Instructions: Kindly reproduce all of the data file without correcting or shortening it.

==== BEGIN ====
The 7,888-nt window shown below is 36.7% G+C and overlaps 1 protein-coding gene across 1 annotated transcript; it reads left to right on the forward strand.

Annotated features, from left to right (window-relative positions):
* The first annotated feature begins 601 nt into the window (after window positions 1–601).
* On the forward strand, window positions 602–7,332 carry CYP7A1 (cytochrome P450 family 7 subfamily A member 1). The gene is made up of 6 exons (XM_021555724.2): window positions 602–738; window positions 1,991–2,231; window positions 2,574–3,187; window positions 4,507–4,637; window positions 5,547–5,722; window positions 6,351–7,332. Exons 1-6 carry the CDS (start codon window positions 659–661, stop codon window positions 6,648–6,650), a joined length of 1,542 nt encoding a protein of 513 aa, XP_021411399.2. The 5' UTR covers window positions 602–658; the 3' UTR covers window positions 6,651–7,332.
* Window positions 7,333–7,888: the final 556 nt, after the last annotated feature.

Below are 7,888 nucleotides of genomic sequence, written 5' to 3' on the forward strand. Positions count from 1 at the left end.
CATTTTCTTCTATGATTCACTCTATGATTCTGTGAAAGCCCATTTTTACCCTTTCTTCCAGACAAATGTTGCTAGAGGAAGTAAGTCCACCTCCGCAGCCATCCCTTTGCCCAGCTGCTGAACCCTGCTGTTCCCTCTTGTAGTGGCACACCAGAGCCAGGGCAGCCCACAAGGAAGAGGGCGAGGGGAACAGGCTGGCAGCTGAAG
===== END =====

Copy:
The 7,888-nt window shown below is 36.7% G+C and overlaps 1 protein-coding gene across 1 annotated transcript; it reads left to right on the forward strand.

Annotated features, from left to right (window-relative positions):
* The first annotated feature begins 601 nt into the window (after window positions 1–601).
* On the forward strand, window positions 602–7,332 carry CYP7A1 (cytochrome P450 family 7 subfamily A member 1). The gene is made up of 6 exons (XM_021555724.2): window positions 602–738; window positions 1,991–2,231; window positions 2,574–3,187; window positions 4,507–4,637; window positions 5,547–5,722; window positions 6,351–7,332. Exons 1-6 carry the CDS (start codon window positions 659–661, stop codon window positions 6,648–6,650), a joined length of 1,542 nt encoding a protein of 513 aa, XP_021411399.2. The 5' UTR covers window positions 602–658; the 3' UTR covers window positions 6,651–7,332.
* Window positions 7,333–7,888: the final 556 nt, after the last annotated feature.

Below are 7,888 nucleotides of genomic sequence, written 5' to 3' on the forward strand. Positions count from 1 at the left end.
CATTTTCTTCTATGATTCACTCTATGATTCTGTGAAAGCCCATTTTTACCCTTTCTTCCAGACAAATGTTGCTAGAGGAAGTAAGTCCACCTCCGCAGCCATCCCTTTGCCCAGCTGCTGAACCCTGCTGTTCCCTCTTGTAGTGGCACACCAGAGCCAGGGCAGCCCACAAGGAAGAGGGCGAGGGGAACAGGCTGGCAGCTGAAG